10. 10. 216 O. Schneider et al.Table 5. Continued. Habitat and growth Pathogenicity focussingBacteria conditions on animals and fish ReferenceChryseobacterium sp. Aerobic Pathogenic, f.i. C. scophthalmum (in Urdaci et al. (1998); Austin Austin Different salinities turbot), C. balustinum (in marine fish) (1999); Jooste Hugo (1999); Soil, plants, aquatic habitat, Bernardet Nakagawa (2000); activated sludge Mustafa et al. (2002); Bernardet (2005)Flavobacterium sp. Aerobic Facultative, mostly found externally, Kinne (1984); Austin Austin (1987); 5–42 1C may induce skin necrosis after stress Murray et al. (1990); Meyer-Reil Salinity below 1% found as well on healthy fish, some Koester (1993); Bernardet Soil, aquatic habitat frequently species are very pathogenic Nakagawa (2000); Bernardet et al. at fish farms (2005)Myroides sp. Aerobic Opportunistic Gonzalez et al. (2000); Hugo et al. 25–30 1C (2000) Human instestine, soil, waterSphingobacterium sp. Aerobic Not reported Holmes (1999); Leung Topp (2001); Soil, activated sludge, gut fauna, Tanaka R et al. (2004) liquid swine manureSarcina ventriculi Obligate anaerobic, but not Not reported Goodwin Zeikus (1987); Jung et al. oxygen sensitive (1993); Snell-Castro et al. (2005) 30–37 1C Gut faunaJonesia quinghaiensis Aerobic Not reported Schumann et al. (2004) 20–30 1C Different salinities Mudoutcompeted populations in the utilization of TAN, result- ing community were not identified. Those bacteria haveing in higher growth rates. been found in other studies, focusing on the system as a Given the pathogenic risk associated with short HRTs, it whole by investigating its components (Tal et al., 2003;is advisable to choose for HRTs of 6–7 h. The choice of Cytryn et al., 2005). Investigations of heterotrophic bacteriaorganic C donor seems of less importance, as the obtained communities yielded some similar results, such as thecommunities in the presence of sodium acetate or molasses, detection of Pseudomonas spp., Aeromonas spp., Aquaspir-respectively, did not change in their pathogenicity. More- illum spp. and others (Leonard et al., 2000; Tal et al., 2003).over, the addition of TAN did not increase the risk of Anyway, it is unlikely to find completely identical bacterialpotentially pathogenic populations, as revealed by the communities in RAS, because of differences in their envir-comparison of samples 3 and 6. Two considerations have to onmental conditions (marine vs. freshwater), configurationsbe made. The ‘native’ nitrogen source supplied in the RAS (e.g. presence of UV, foam fractionators), and in theeffluent stream is nitrate. To utilize this nitrogen species, the cultured animals.system design did not change and the reactor can easily beinstalled after the drumfilter. If TAN should be used, thesystem would have to be modified to eliminate nitrification. ConclusionThe only advantage to using TAN might then be the The bacteria community found in the system water and inpotentially higher nutritional value of the obtained bacteria the flow equalizer contained some possible opportunisticbiomass. This advantage would have to be confirmed by pathogens, but did not result in severe disease symptoms oradditional experiments. Generally, the pathogenic risk and production losses during the fish culture operation. Thenutritional value of all obtained bacterial material has to be bacteria community of the flow equalizer was semi-quantita-further investigated in feeding trials, if the bacteria biomass tively different from the communities found in the bacteriashould be used as aquatic feed. reactors. However, all major community components were To compare the occurrence of bacteria found in the present in both equalizer slurry and reactor broths. Hydrau-system water, the flow equalizer and in the bacteria reactor lic retention times (7 h vs. 2 h) influenced the bacteriawith bacteria found in RAS in general is difficult, because community composition, resulting in a more abundantliterature data is scarce. Because no biofilter material was fraction of potentially pathogenic populations related toinvestigated in this study, bacteria belonging to the nitrify- Acinetobacter at 2 h HRT compared to 7 h HRT. At 7 hc 2007 Federation of European Microbiological Societies FEMS Microbiol Ecol 60 (2007) 207–219Published by Blackwell Publishing Ltd. All rights reserved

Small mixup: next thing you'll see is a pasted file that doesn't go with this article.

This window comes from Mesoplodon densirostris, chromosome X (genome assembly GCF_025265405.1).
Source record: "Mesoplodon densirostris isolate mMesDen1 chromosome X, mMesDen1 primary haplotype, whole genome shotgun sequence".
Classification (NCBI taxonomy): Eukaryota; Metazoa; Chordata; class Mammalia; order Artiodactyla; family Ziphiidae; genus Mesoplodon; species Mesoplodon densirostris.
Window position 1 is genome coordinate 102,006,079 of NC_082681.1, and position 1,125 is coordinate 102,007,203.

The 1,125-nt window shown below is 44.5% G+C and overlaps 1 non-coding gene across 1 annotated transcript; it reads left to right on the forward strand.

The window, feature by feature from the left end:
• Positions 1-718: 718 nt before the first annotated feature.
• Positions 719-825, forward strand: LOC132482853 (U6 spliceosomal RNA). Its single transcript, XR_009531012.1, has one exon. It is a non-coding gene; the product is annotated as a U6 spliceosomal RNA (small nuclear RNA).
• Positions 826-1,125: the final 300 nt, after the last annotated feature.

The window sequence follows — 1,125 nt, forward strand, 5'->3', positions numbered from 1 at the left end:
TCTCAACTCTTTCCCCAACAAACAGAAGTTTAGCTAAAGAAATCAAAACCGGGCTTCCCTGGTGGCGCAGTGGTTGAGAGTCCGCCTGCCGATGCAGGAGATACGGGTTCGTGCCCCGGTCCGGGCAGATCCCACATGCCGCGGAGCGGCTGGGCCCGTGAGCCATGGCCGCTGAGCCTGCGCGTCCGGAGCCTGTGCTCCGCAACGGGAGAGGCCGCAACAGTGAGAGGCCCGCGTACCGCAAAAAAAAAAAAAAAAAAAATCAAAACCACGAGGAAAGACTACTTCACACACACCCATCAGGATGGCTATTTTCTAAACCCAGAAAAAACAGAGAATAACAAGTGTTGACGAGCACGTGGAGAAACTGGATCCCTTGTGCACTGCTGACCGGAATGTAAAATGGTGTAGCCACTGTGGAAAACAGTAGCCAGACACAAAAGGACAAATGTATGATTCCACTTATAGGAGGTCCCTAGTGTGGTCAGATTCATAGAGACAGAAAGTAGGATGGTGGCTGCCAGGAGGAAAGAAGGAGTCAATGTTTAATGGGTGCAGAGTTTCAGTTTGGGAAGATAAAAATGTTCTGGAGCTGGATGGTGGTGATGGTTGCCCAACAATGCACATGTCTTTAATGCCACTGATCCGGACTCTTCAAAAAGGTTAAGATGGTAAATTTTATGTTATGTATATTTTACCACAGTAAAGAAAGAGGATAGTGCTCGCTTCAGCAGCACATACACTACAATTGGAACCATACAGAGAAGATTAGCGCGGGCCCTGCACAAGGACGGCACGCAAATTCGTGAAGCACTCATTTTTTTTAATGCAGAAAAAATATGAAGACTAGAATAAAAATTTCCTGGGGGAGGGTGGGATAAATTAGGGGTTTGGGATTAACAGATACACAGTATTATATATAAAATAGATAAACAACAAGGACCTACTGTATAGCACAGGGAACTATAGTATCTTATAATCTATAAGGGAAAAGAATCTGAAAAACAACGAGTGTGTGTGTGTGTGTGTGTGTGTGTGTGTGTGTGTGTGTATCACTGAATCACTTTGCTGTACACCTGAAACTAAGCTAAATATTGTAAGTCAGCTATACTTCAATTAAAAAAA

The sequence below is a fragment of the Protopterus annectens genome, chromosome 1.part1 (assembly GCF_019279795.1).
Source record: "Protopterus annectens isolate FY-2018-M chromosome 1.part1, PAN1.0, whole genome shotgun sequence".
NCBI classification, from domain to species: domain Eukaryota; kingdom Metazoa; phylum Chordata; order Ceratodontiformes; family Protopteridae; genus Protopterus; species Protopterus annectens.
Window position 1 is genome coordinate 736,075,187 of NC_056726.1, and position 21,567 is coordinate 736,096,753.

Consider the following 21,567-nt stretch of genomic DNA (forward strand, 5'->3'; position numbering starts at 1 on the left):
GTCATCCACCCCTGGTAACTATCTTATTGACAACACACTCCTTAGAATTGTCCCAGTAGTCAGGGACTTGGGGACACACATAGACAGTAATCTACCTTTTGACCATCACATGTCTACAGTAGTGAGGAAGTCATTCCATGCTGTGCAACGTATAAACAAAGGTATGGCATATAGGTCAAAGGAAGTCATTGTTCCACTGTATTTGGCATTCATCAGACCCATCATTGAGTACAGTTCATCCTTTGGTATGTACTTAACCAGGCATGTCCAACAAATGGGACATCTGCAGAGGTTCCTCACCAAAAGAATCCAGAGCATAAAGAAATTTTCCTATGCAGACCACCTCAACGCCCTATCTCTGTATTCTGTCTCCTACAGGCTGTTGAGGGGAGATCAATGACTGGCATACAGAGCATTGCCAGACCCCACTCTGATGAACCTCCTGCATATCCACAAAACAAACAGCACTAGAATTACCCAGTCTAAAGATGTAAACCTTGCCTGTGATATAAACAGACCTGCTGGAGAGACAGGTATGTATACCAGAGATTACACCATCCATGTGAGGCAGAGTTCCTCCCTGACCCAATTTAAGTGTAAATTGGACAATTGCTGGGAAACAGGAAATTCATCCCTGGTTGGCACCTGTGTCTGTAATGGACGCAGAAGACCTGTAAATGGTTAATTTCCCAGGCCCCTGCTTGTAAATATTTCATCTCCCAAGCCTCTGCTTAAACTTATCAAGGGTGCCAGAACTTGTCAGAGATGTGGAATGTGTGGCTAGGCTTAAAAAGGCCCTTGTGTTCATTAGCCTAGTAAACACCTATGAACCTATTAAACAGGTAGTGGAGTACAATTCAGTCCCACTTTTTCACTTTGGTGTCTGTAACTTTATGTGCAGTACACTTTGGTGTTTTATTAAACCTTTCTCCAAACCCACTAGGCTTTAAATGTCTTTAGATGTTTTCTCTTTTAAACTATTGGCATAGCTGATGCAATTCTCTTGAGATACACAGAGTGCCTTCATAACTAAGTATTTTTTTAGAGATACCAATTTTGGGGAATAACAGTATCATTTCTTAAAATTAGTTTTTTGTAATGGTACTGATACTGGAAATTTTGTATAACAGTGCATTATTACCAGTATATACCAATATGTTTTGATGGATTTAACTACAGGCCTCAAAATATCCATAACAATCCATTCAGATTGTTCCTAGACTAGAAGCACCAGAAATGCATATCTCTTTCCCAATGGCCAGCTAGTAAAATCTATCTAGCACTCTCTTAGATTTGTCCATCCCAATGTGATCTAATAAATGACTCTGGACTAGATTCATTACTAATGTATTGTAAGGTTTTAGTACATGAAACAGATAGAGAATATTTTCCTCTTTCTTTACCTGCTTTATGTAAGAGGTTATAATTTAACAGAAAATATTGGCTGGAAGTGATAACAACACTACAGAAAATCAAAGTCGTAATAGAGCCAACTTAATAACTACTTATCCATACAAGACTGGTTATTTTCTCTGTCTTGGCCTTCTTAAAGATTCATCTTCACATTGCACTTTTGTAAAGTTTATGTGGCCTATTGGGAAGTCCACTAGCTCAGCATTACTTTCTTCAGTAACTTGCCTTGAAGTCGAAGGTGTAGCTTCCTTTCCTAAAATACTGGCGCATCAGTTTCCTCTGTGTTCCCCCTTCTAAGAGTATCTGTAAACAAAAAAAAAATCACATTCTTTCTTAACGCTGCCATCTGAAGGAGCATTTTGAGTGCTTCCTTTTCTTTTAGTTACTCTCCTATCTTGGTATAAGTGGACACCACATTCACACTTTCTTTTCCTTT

11. 11. Bacteria communities produced on RAS effluents 217bacteria close to Rhizobium spp. and Shinella zoogloeoides Bernardet JF, Vancanneyt M, Matte-Tailliez O, Grisez L, Tailliez P,formed the major components of the community. The use of Bizet C, Nowakowski M, Kerouault B Swings J (2005)molasses instead of sodium acetate caused a shift in compo- Polyphasic study of Chryseobacterium strains isolated fromsition to a bacterial community dominated by a population diseased aquatic animals. Syst Appl Microbiol 28: 640–660.similar to Aquaspirillum serpens. Providing TAN in addition Burford MA, Thompson PJ, McIntosh RP, Bauman RH to nitrate as nitrogenous substrate led to the occurrence of Pearson DC (2003) Nutrient and microbial dynamics in high-bacteria close to Sphaerotilus spp., Flavobacterium mizutaii intensity, zero-exchange shrimp ponds in Belize. Aquacultureand Jonesia spp. It was concluded from those results that a 219: 393–411.reactor operation regime of 6–7 h HRT is recommended, and Chen SL, Coffin DE Malone RF (1997) Sludge production andthat the type of substrate (sodium acetate or molasses, TAN management for recirculating aquacultural systems. J Worldor nitrate) is less important. Considering conventional RAS Aquac Soc 28: 303–315.configurations, nitrate might be preferred over TAN. How- Cytryn E, Minz D, Gelfand I, Neori A, Gieseke A, De Beer D ever, for all the obtained bacteria communities, additional Van Rijn J (2005a) Sulfide-oxidizing activity and bacterialtests are required to investigate their pathogenic risk and community structure in a fluidized bed reactor from a zero-nutritional values as aquatic feed in more detail. discharge mariculture system. Environ Sci Technol 39: 1802–1810. 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